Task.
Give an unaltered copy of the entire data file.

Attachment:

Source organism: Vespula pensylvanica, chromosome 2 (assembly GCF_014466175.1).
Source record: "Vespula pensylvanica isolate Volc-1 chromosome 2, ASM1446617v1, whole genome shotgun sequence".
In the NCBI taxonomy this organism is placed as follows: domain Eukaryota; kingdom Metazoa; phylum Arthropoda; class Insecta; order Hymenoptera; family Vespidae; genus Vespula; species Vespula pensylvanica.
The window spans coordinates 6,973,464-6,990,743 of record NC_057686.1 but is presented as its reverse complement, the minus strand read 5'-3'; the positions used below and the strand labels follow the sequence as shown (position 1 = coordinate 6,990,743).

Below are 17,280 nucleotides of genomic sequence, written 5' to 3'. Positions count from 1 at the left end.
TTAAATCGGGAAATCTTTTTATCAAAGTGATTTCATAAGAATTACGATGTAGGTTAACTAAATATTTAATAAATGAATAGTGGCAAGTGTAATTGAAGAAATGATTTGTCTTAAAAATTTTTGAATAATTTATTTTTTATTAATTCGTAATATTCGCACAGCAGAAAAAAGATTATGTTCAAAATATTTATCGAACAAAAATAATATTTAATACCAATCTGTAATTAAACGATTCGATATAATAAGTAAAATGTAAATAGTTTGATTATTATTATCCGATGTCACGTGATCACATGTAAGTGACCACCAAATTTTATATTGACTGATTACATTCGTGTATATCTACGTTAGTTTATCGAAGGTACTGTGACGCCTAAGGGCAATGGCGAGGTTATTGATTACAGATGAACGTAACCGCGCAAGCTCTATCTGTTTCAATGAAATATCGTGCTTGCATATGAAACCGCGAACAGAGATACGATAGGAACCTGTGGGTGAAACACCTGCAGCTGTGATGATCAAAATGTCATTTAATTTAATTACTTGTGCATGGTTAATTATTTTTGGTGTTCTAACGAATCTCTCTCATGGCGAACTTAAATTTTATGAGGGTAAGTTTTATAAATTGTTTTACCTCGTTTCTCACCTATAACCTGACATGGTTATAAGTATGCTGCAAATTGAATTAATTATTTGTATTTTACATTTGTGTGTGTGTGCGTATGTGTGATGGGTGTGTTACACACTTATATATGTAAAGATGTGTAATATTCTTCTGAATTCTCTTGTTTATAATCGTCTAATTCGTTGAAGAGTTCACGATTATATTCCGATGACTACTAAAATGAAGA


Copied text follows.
Source organism: Vespula pensylvanica, chromosome 2 (assembly GCF_014466175.1).
Source record: "Vespula pensylvanica isolate Volc-1 chromosome 2, ASM1446617v1, whole genome shotgun sequence".
In the NCBI taxonomy this organism is placed as follows: domain Eukaryota; kingdom Metazoa; phylum Arthropoda; class Insecta; order Hymenoptera; family Vespidae; genus Vespula; species Vespula pensylvanica.
The window spans coordinates 6,973,464-6,990,743 of record NC_057686.1 but is presented as its reverse complement, the minus strand read 5'-3'; the positions used below and the strand labels follow the sequence as shown (position 1 = coordinate 6,990,743).

Below are 17,280 nucleotides of genomic sequence, written 5' to 3'. Positions count from 1 at the left end.
TTAAATCGGGAAATCTTTTTATCAAAGTGATTTCATAAGAATTACGATGTAGGTTAACTAAATATTTAATAAATGAATAGTGGCAAGTGTAATTGAAGAAATGATTTGTCTTAAAAATTTTTGAATAATTTATTTTTTATTAATTCGTAATATTCGCACAGCAGAAAAAAGATTATGTTCAAAATATTTATCGAACAAAAATAATATTTAATACCAATCTGTAATTAAACGATTCGATATAATAAGTAAAATGTAAATAGTTTGATTATTATTATCCGATGTCACGTGATCACATGTAAGTGACCACCAAATTTTATATTGACTGATTACATTCGTGTATATCTACGTTAGTTTATCGAAGGTACTGTGACGCCTAAGGGCAATGGCGAGGTTATTGATTACAGATGAACGTAACCGCGCAAGCTCTATCTGTTTCAATGAAATATCGTGCTTGCATATGAAACCGCGAACAGAGATACGATAGGAACCTGTGGGTGAAACACCTGCAGCTGTGATGATCAAAATGTCATTTAATTTAATTACTTGTGCATGGTTAATTATTTTTGGTGTTCTAACGAATCTCTCTCATGGCGAACTTAAATTTTATGAGGGTAAGTTTTATAAATTGTTTTACCTCGTTTCTCACCTATAACCTGACATGGTTATAAGTATGCTGCAAATTGAATTAATTATTTGTATTTTACATTTGTGTGTGTGTGCGTATGTGTGATGGGTGTGTTACACACTTATATATGTAAAGATGTGTAATATTCTTCTGAATTCTCTTGTTTATAATCGTCTAATTCGTTGAAGAGTTCACGATTATATTCCGATGACTACTAAAATGAAGA